How To Buy A Newborn Stroller : Criteria For Evaluation

In testing each product we focused on 5 key scoring metrics, with ease-of-use being the single most highly weighted and extensively scrutinized category in our evaluation process. Our ratings were based on a combination of real-world testing (i.e. strolling with babies, toddlers and young children), and more than 30 side-by-side lab tests in which each product was rated in comparison to other competitors.

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Ease of Use

From our point of view, ease of use is measured based on the tasks you will do repeatedly in daily use. For example, taking Baby in/out of the seat is among the most frequent tasks, along with folding and unfolding. Similarly, we looked closely at the ease of loading in/out of the trunk of a car and ease of taking harness off/on — tasks that you will perform countless times. These common tasks, along with key features, in day to day use such as available storage, sunshade canopy performance, and accessories will comprise the bulk of your experience with a product.

In our tests, the Britax B-Agile, City Mini Single, and the City Mini GT tied for top scores in ease of use. What separated these three products from the rest was how lightweight and easy folding they were, while still retaining adequate storage and above average sunshade canopy.

Pleasantly, these three are all reasonably priced in the $200-$350 range. They share a similar design and are all very compact when folded. This makes it easier to place them in the trunk of a car and they also fold small enough to easily manage on public transportation. In addition, all three can be folded with one-hand. Of the three, the B-Agile folds to the most compact size (shown below).

The top three all lacked nice-to-have amenities such as a parent tray or child tray, but these can be obtained as options for around an extra $50 bucks. We like having these convenient options, and recommend you consider the cost of buying them in your purchase decision.

The worst performers in our ease of use tests were the Graco FastAction Fold and the Jeep Liberty Limited Urban Terrain. Both suffered from being bulky, awkward and large when folded and are relatively heavy. Both of these did include parent trays and child trays, but the performance in other day-to-day utility factors was insufficient compared to competitors. So much so that they scored poorly overall in ease of use.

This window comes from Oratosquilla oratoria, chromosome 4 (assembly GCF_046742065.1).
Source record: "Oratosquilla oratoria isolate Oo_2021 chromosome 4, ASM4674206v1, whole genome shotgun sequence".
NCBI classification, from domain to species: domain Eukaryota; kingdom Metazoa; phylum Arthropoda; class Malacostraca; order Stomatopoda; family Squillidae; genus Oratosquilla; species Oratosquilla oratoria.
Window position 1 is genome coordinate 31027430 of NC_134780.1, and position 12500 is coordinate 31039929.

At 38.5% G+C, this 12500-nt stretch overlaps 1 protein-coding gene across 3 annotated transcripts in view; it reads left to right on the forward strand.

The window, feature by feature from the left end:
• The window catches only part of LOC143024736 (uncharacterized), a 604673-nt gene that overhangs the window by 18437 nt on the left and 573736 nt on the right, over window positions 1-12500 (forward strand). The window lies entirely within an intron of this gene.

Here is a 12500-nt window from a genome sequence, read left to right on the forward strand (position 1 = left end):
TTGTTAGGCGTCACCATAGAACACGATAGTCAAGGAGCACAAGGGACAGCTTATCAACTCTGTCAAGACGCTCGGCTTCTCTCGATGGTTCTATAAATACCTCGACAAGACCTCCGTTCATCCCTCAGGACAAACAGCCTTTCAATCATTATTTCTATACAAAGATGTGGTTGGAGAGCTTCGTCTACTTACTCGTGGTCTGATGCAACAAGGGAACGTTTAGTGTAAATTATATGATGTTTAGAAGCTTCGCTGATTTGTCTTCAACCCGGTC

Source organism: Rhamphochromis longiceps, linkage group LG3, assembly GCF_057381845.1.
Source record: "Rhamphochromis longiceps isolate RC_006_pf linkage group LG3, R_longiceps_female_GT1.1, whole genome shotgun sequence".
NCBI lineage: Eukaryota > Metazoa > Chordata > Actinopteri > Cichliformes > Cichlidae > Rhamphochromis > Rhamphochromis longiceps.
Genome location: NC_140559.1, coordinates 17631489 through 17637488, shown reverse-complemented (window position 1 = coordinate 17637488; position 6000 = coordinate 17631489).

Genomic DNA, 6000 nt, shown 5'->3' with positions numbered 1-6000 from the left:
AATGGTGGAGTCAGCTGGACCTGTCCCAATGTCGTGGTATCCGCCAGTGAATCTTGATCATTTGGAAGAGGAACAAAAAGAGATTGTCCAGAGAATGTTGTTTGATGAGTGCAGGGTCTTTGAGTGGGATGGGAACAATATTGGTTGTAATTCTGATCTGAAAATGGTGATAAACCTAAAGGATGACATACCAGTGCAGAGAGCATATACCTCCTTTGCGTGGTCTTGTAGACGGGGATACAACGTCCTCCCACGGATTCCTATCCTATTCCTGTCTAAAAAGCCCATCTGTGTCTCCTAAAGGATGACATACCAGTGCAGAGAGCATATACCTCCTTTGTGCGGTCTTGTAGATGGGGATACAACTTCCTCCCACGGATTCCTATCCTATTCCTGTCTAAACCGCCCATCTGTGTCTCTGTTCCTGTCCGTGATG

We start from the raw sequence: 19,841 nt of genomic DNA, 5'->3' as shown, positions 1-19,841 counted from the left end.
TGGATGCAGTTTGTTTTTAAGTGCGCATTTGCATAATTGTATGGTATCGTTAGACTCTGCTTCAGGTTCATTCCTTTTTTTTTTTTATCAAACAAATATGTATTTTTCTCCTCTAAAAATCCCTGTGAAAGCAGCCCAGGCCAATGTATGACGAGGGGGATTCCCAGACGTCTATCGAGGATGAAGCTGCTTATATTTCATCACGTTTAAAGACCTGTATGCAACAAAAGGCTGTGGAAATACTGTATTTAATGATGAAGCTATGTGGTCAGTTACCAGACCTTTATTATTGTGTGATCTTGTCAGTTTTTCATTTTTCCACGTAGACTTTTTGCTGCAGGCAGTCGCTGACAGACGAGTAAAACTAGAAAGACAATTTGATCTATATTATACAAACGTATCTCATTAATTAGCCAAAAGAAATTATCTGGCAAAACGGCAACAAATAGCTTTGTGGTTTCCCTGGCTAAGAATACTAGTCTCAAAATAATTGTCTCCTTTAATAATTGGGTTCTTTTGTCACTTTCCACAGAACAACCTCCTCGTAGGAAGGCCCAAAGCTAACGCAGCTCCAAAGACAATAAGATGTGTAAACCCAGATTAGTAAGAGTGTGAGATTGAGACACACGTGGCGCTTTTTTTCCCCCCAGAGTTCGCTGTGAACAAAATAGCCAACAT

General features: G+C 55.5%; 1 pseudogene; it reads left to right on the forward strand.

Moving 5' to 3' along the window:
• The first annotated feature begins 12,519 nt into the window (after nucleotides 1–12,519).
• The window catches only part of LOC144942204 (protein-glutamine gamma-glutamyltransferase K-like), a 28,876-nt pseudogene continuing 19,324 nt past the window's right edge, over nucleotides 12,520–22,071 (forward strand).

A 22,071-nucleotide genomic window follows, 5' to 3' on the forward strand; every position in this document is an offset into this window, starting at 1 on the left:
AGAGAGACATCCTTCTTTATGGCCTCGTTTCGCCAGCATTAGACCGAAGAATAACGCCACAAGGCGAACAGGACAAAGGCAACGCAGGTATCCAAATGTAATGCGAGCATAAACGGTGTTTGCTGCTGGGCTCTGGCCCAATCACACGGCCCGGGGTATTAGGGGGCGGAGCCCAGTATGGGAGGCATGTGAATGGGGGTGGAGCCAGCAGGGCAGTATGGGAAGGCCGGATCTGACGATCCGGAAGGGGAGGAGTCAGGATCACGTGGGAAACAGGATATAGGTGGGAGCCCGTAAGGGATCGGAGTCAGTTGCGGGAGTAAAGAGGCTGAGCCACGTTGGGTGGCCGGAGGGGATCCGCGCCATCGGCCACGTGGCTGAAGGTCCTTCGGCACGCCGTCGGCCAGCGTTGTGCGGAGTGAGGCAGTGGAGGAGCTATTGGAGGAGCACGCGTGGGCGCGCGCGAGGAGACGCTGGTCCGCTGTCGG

To test maneuverability we put each product through a torture test of turns and corners over a variety of surface types including pavement, gravel, grass, snow/ice and dirt. A test that was particularly revealing was navigating crowded supermarkets. To create a test to compare each product in exactly the same way, we created the crowed-supermarket-from-hell simulator which is a multi-surface obstacle course, containing all kinds of tight corners and real-world maneuver challenges we observed in actual strolling situations. We then scored each product on ease of pushing, ease of turning, and performance over various paved and non-paved surfaces. In addition, we performed stair and curb tests, taking each repeatedly up and down curbs and steps, and subsequently rating each on the relative ease of navigation.

The top performers for maneuverability all shared a 3-wheel design and large pneumatic (air-filled) tires. The top three earned scores of 9 out of 10, including the BOB Revolution SE, the Baby Trend Expedition and the Bumbleride Indie. What all three of these products have in common is 11" - 12" front wheels and 11" to 15" rear wheels. The BOB and the Baby Trend are both fully capable joggers with 15 inch rear wheels that performed well in our Jogging Stroller Review. On the other hand the Bumbleride looks like a jogger, yet isn't intended for more than fast walking.

The BOB, the Expedition, and the Indie all provide an impressive combination of easy pushing, smooth ride, and fast effortless turns. Well fitting quality construction made these three more responsive and easier to guide through tight aisles and turns. Bumps in the sidewalk were handled with ease by the larger air-filled tires with minimal impact passed on to Baby. The BOB was noticeably better than both the Expedition and the Indie due to especially high quality construction, having the largest wheels, and an especially smooth ride over bumps due to effective shock absorbers.